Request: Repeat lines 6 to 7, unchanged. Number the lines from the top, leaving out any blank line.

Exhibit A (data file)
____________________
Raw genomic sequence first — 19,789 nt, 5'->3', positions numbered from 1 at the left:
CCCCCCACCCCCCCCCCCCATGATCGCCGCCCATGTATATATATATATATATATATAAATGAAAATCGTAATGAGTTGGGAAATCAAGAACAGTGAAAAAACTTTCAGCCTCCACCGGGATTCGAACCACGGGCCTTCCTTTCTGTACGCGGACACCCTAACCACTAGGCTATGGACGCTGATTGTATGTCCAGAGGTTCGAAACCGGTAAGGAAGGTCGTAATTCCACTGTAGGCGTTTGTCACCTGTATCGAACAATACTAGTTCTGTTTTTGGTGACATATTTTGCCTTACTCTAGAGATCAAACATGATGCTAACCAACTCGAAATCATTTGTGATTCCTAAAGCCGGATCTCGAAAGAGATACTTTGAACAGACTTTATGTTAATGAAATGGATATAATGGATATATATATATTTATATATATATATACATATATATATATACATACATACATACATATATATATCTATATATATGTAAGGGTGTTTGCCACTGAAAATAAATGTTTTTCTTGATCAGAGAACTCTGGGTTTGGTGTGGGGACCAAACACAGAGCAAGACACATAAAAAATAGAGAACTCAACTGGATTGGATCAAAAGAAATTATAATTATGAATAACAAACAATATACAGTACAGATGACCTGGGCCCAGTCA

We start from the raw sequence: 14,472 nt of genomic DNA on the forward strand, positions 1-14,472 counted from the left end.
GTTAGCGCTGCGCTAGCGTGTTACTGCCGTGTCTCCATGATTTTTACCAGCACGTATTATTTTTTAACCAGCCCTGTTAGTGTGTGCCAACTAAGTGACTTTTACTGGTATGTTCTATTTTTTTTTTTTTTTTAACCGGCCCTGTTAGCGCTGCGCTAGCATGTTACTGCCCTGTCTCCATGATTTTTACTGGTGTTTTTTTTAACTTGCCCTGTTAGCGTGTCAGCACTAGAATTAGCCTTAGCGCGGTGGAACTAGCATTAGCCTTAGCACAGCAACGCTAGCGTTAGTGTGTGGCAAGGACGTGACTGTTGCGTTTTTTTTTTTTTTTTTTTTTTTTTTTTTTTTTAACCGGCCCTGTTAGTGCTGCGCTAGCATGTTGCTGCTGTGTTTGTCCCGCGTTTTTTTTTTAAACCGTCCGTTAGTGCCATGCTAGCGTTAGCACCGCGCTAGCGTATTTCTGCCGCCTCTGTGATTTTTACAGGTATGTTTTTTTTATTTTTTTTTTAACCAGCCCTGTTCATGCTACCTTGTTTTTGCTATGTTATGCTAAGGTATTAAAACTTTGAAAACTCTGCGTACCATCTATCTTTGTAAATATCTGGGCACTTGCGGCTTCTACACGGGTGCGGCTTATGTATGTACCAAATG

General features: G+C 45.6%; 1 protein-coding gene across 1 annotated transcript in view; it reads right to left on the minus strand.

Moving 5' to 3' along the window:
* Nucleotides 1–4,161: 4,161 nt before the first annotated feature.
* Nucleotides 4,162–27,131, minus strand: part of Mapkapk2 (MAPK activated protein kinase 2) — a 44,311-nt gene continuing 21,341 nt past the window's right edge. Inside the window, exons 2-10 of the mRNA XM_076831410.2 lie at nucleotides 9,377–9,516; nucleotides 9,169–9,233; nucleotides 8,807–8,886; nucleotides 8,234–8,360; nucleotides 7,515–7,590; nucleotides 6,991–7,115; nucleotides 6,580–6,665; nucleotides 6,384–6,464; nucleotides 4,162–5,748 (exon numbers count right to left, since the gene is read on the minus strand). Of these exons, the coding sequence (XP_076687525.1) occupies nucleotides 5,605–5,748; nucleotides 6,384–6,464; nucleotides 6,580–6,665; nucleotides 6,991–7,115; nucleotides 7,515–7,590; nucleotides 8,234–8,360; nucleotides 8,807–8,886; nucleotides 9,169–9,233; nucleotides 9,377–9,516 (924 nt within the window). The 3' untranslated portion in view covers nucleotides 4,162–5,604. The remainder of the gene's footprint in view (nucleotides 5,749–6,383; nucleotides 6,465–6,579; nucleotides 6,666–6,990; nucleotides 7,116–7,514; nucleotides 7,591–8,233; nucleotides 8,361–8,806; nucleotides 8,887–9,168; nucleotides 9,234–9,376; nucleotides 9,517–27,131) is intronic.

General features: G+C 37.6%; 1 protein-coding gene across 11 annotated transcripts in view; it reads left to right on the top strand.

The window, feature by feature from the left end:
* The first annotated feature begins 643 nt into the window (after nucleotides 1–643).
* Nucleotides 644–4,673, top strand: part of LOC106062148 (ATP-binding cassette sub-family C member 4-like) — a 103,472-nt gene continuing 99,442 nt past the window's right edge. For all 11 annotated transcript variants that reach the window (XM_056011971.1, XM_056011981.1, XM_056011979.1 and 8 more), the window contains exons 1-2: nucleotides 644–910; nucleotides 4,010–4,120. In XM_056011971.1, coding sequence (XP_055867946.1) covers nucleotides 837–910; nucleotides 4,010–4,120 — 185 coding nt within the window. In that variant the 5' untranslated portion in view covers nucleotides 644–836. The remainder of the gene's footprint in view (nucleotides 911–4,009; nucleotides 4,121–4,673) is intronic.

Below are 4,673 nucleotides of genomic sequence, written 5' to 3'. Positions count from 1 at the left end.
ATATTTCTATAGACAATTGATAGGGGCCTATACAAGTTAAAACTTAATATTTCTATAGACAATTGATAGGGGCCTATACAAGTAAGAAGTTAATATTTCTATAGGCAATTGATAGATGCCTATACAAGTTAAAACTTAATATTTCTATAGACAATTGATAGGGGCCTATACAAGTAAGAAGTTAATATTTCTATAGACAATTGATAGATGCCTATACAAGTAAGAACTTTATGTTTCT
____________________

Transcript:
Moving 5' to 3' along the window:
* Nucleotides 1–4,161: 4,161 nt before the first annotated feature.